Military presence in a region like the Horn of Africa States implies many factors, which are most often negative. Avoiding such emphasis on military and security issues and putting in the vanguard, economic engagements would have the opposite effect and is, therefore, encouraged, at all levels. The current Saudi intention about Africa presents a significant switch from security to business and money-making and hence relations on a differing plain than has hitherto been the case.
In this respect and at least for the Horn of Africa States, the Saudis can look at helping ease Ethiopia’s need to have more access to the seas of neighboring countries like building up of new ports and new corridors. One such corridor could be the Zeila-Harar corridor, which has historical significance for both the Kingdom and the Horn of Africa States (Somalia and Ethiopia). It is where Islam came through to the continent in the first place and hence has historical as well as economic implications. Investments in infrastructures support economic development not only through structural transformation and benefits thereof but also through capital accumulation.
The new Saudi approach highlights the application of soft power, provision of essential services and economic engagement in the continent as opposed to the security and military approach, which have miserably failed the continent and its people. But any approach would fail should Africa not rectify its major weakness, which basically remains to be weak governance infrastructures, where few elitist groups enjoy life at the expense of their citizenry, exploiting their ethnic and bloodlines for support/defense when they do not even help those of the same ethnic group or bloodline.
Africa should also counter media distortions of the continent, which distortions paint the continent as the hopeless one, when everything about the continent points to the opposite, including improving education, management, technologies and growing economies, noting that in some of the most fragile countries such as Somalia, the populations live in cashless societies, far ahead of their counterparts in the rest of the world, with telecommunications far more advanced than many other countries. It is where Saudi Arabia can benefit from, in its hunt for investment opportunities in the continent.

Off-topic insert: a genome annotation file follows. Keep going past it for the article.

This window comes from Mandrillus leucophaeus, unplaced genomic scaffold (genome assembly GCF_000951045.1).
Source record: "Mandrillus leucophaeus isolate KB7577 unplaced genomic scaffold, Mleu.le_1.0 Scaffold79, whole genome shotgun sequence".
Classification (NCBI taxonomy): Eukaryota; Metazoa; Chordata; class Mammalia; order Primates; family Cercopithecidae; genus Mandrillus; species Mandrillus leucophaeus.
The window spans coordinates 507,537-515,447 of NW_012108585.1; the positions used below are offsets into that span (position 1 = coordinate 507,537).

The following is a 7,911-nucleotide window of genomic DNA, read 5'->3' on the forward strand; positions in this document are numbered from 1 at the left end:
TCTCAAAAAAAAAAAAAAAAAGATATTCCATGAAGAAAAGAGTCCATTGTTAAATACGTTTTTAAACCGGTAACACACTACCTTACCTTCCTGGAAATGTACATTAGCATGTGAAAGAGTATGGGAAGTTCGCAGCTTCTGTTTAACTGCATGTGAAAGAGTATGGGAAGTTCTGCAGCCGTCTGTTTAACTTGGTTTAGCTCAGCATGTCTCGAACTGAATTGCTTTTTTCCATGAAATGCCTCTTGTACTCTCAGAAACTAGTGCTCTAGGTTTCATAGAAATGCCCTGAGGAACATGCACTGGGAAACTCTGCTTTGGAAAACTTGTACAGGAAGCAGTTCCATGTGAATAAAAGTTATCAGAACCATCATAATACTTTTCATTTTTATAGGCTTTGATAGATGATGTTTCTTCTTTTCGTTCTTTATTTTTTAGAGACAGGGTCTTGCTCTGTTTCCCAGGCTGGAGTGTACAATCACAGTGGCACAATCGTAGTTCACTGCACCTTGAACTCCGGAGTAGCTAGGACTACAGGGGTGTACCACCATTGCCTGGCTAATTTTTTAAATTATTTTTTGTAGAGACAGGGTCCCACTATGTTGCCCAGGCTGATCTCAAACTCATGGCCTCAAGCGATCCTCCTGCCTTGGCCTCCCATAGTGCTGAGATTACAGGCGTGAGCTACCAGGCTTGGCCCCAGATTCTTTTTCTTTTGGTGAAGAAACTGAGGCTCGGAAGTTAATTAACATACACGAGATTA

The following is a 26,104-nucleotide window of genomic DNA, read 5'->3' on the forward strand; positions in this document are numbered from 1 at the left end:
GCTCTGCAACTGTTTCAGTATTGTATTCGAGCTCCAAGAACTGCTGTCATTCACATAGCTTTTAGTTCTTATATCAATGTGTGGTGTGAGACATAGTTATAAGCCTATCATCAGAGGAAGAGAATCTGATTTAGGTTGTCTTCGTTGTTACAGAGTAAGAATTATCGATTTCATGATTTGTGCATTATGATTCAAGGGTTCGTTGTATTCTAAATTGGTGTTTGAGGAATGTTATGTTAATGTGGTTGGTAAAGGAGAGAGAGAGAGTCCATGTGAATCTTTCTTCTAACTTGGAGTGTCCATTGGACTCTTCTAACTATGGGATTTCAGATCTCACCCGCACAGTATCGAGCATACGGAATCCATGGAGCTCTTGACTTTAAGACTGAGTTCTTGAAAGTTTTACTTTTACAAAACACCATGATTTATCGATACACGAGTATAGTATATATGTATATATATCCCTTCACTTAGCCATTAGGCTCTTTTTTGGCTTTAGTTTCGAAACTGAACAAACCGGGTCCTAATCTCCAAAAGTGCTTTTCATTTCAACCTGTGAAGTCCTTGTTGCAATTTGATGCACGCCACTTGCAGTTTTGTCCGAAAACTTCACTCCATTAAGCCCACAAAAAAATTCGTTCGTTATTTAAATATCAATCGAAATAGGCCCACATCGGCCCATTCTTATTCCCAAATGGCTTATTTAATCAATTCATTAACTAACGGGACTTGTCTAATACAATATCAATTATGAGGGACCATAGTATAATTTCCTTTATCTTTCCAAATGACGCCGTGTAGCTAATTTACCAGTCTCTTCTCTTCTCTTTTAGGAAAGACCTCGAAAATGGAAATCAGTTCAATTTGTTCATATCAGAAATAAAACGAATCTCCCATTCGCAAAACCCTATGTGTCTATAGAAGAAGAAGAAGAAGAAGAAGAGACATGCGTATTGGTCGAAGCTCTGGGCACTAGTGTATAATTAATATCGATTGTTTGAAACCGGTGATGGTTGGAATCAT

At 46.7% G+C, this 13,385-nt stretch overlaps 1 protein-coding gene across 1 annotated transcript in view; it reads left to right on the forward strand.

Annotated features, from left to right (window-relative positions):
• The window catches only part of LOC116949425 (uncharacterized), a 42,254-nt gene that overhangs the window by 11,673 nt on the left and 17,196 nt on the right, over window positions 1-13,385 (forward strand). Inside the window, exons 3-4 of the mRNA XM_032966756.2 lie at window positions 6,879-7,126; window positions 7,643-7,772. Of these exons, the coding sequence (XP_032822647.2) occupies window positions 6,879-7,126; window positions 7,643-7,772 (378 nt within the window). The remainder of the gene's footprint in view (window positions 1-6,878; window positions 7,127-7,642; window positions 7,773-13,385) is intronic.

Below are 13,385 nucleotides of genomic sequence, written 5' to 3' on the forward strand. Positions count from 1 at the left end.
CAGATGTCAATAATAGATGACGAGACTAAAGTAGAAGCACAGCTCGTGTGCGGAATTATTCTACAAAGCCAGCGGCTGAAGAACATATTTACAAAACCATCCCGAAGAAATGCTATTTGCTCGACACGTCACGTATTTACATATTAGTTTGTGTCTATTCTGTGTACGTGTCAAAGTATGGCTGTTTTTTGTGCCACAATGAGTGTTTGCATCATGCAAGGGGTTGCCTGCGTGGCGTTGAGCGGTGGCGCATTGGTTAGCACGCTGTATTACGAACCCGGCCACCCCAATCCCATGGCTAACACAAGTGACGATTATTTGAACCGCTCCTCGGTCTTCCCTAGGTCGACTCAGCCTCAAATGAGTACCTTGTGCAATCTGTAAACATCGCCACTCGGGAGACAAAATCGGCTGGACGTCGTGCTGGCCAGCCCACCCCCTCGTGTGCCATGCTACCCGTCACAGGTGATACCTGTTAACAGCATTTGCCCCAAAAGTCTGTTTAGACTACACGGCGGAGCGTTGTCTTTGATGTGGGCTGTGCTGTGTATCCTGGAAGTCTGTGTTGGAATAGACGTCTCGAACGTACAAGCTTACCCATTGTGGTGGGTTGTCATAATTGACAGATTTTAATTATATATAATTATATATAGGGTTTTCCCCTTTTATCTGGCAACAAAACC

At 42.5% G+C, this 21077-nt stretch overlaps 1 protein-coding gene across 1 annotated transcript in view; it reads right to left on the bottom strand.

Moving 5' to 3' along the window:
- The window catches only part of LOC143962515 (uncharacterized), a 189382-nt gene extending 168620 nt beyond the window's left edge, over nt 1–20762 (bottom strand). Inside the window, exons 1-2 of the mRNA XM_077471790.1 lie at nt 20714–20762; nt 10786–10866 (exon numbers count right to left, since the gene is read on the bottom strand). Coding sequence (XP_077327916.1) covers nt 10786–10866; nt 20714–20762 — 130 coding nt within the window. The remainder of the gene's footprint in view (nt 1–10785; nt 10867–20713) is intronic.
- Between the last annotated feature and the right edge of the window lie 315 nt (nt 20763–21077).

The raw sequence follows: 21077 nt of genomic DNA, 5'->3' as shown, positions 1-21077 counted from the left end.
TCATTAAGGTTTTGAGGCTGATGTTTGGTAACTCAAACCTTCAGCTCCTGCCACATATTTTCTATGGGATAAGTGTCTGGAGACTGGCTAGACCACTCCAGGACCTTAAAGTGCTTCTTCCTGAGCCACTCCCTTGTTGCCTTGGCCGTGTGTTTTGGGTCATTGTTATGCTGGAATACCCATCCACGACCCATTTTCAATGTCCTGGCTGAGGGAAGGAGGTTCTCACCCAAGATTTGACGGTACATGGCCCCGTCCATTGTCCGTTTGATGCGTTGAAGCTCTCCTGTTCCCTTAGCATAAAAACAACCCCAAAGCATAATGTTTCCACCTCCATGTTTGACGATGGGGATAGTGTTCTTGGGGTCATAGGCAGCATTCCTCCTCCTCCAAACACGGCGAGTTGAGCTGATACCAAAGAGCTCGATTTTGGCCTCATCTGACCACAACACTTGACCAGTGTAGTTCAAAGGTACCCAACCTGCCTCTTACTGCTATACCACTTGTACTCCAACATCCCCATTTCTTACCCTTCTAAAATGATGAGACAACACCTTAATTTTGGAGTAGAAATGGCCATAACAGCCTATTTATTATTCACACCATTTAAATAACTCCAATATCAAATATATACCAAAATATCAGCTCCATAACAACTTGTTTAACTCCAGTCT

Saudi Arabia, which primarily is a desert country can benefit from investments in the vast arable lands of the continent to produce food for its population and for the host countries and the world. Grain production, fruits and vegetables, flowers and meat production both red and white offer possible investment opportunities for any intrepid investor, and Saudi Arabia, which has a long history with the continent, at least with the Horn of Africa States, should be fully aware that those opportunities are available.
A Saudi Arabia Africa partnership should be different from those Africa has entered into, so far, with other countries in Asia. It should be as genuine as it can be and should address the weaknesses of those other partnerships, which have not addressed the real needs of the continent. It should not be based, for one, on manipulating the poor or leveraging the leadership of the continent but addressing the genuine needs of the continent’s people. It should not be based on manipulated pseudo-democratic formulae that do not add one iota to the wellbeing of the people of Africa but true to a real strategic partnership which adds value to the wellbeing of both parties – strong relationships, genuine and profitable investments, employment of the youthful population of both partners, security cooperation, and indeed, sustainable development of both parties.